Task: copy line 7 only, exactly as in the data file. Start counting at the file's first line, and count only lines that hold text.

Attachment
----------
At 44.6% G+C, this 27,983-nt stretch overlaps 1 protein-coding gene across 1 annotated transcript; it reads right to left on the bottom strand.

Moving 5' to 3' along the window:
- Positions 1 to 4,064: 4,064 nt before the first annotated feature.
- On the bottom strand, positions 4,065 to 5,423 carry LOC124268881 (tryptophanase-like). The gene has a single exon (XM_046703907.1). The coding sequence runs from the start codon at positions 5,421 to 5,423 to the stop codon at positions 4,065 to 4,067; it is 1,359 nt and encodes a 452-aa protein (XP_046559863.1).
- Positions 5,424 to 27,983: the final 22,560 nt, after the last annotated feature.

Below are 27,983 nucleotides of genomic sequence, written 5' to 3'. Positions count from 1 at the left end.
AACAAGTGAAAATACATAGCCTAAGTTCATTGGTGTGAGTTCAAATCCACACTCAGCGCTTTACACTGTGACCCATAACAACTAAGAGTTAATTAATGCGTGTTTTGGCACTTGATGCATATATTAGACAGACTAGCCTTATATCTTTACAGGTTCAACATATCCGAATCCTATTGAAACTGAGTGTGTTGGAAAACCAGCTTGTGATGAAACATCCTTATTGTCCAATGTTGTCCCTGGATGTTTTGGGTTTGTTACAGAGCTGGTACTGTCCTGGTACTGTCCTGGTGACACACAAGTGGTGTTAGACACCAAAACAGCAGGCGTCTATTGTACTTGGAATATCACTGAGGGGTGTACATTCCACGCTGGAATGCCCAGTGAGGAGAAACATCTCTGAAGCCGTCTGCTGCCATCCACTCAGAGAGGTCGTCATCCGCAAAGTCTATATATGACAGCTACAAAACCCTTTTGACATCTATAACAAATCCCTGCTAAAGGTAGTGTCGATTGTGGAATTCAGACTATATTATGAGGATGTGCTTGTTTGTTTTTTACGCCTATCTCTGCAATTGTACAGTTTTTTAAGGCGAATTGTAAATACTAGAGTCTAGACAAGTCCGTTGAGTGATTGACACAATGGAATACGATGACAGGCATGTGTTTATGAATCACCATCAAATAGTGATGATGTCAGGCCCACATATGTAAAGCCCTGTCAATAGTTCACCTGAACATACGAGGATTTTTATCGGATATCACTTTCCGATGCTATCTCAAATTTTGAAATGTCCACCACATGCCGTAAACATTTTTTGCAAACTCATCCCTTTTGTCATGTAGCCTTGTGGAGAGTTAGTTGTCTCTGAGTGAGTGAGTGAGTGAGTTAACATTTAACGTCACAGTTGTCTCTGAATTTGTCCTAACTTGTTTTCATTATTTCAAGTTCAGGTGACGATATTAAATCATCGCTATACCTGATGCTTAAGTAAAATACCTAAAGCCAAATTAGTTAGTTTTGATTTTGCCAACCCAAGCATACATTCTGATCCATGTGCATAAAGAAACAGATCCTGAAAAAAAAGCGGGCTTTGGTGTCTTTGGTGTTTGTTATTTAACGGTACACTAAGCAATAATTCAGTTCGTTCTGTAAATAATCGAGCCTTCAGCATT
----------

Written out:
AACAAGTGAAAATACATAGCCTAAGTTCATTGGTGTGAGTTCAAATCCACACTCAGCGCTTTACACTGTGACCCATAACAACTAAGAGTTAATTAATGCGTGTTTTGGCACTTGATGCATATATTAGACAGACTAGCCTTATATCTTTACAGGTTCAACATATCCGAATCCTATTGAAACTGAGTGTGTTGGAAAACCAGCTTGTGATGAAACATCCTTATTGTCCAATGTTGTCCCTGGATGTTTTGGGTTTGTTACAGAGCTGGTACTGTCCTGGTACTGTCCTGGTGACACACAAGTGGTGTTAGACACCAAAACAGCAGGCGTCTATTGTACTTGGAATATCACTGAGGGGTGTACATTCCACGCTGGAATGCCCAGTGAGGAGAAACATCTCTGAAGCCGTCTGCTGCCATCCACTCAGAGAGGTCGTCATCCGCAAAGTCTATATATGACAGCTACAAAACCCTTTTGACATCTATAACAAATCCCTGCTAAAGGTAGTGTCGATTGTGGAATTCAGACTATATTATGAGGATGTGCTTGTTTGTTTTTTACGCCTATCTCTGCAATTGTACAGTTTTTTAAGGCGAATTGTAAATACTAGAGTCTAGACAAGTCCGTTGAGTGATTGACACAATGGAATACGATGACAGGCATGTGTTTATGAATCACCATCAAATAGTGATGATGTCAGGCCCACATATGTAAAGCCCTGTCAATAGTTCACCTGAACATACGAGGATTTTTATCGGATATCACTTTCCGATGCTATCTCAAATTTTGAAATGTCCACCACATGCCGTAAACATTTTTTGCAAACTCATCCCTTTTGTCATGTAGCCTTGTGGAGAGTTAGTTGTCTCTGAGTGAGTGAGTGAGTGAGTTAACATTTAACGTCACAGTTGTCTCTGAATTTGTCCTAACTTGTTTTCATTATTTCAAGTTCAGGTGACGATATTAAATCATCGCTATACCTGATGCTTAAGTAAAATACCTAAAGCCAAATTAGTTAGTTTTGATTTTGCCAACCCAAGCATACATTCTGATCCATGTGCATAAAGAAACAGATCCTGAAAAAAAAGCGGGCTTTGGTGTCTTTGGTGTTTGTTATTTAACGGTACACTAAGCAATAATTCAGTTCGTTCTGTAAATAATCGAGCCTTCAGCATT